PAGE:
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Minnesota women found guilty of raising money for Somali terror group

By Chris Welch, CNN
updated 9:30 AM EDT, Fri October 21, 2011
An African Union soldier guards a street corner in Mogadishu, Somalia, in August 2011, after Al-Shabaab militants withdraw.
An African Union soldier guards a street corner in Mogadishu, Somalia, in August 2011, after Al-Shabaab militants withdraw.
STORY HIGHLIGHTS
  • Indictment says women solicited funds under pretense that they were for the needy
  • A federal jury convicted them Thursday
  • Al-Shabaab is a Somali militant group affiliated with al Qaeda

Minneapolis (CNN) -- A federal jury found two Minnesota women guilty Thursday of raising money for Al-Shabaab, the al Qaeda-affiliated militant group in Somalia.

According to the federal indictment, Amina Farah Ali, 35, and Hawo Mohamed Hassan, 64, of Rochester, Minnesota, solicited funds in ways that included going door-to-door "under the false pretense that the funds were for the poor and needy."

The two were charged with one count of conspiracy to provide material support to a foreign terrorist organization.

U.S. officials designated Al-Shabaab a foreign terrorist organization in 2008.

Ali was also found guilty of 12 other counts for, according to the indictment, sending more than $8,000 in 2008 and 2009.

It's not the first time Minnesota has been connected with Al-Shabaab, which has been waging a war against Somalia's government in an effort to implement a stricter form of Islamic law, or sharia.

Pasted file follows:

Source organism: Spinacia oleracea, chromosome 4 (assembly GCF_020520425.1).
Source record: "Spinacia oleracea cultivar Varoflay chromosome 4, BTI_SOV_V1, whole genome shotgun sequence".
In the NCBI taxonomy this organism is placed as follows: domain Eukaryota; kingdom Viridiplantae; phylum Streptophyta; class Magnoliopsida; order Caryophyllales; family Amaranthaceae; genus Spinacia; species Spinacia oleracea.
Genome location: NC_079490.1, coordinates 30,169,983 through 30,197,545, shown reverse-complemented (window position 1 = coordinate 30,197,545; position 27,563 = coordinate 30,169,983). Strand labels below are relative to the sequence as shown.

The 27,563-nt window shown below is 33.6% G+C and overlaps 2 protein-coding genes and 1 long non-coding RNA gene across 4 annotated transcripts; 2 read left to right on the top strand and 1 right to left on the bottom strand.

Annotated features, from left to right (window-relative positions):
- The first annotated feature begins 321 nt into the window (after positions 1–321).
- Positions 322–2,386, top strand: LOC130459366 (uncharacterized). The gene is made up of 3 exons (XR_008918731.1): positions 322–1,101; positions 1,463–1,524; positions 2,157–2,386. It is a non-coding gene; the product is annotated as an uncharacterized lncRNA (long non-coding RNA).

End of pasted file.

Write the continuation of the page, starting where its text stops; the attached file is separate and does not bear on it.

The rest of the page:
In recent years, approximately 20 young men -- most of them Somali-Americans -- have traveled from the Minneapolis area to Somalia to train with Al-Shabaab, and a number of them have gone on to fight with the terrorist organization, U.S. officials said.

Several of the young men are now facing federal terrorism charges because of their alleged involvement with Al-Shabaab. The alleged offenses include providing financial support to those who traveled to Somalia to fight for Al-Shabaab, attending terrorist training camps operated by the group and fighting on behalf of it, federal prosecutors said in a release.

Somali-American man admits to helping bring fighters to Somalia

Somalia has not had a stable government since 1991, and fighting between the rebels and government troops has added to the humanitarian crisis in the nation on the Horn of Africa.

Al-Shabaab has recruited more than 40 Muslim-Americans and 20 Canadians, according to U.S. Rep. Peter King, chairman of the Homeland Security Committee. Three Muslim-Americans have carried out suicide bombings in Somalia, King said.

Two of those bombers were from Minneapolis: Shirwa Ahmed, 27, who was the first confirmed American suicide bomber in U.S. history, and Farah Mohamed Beledi, also 27. Ahmed killed himself and 29 others in the fall of 2008. The FBI identified Beledi as one of two suicide bombers responsible for killing two African Union soldiers in Somalia in May.

CNN's John Fricke contributed to this report.

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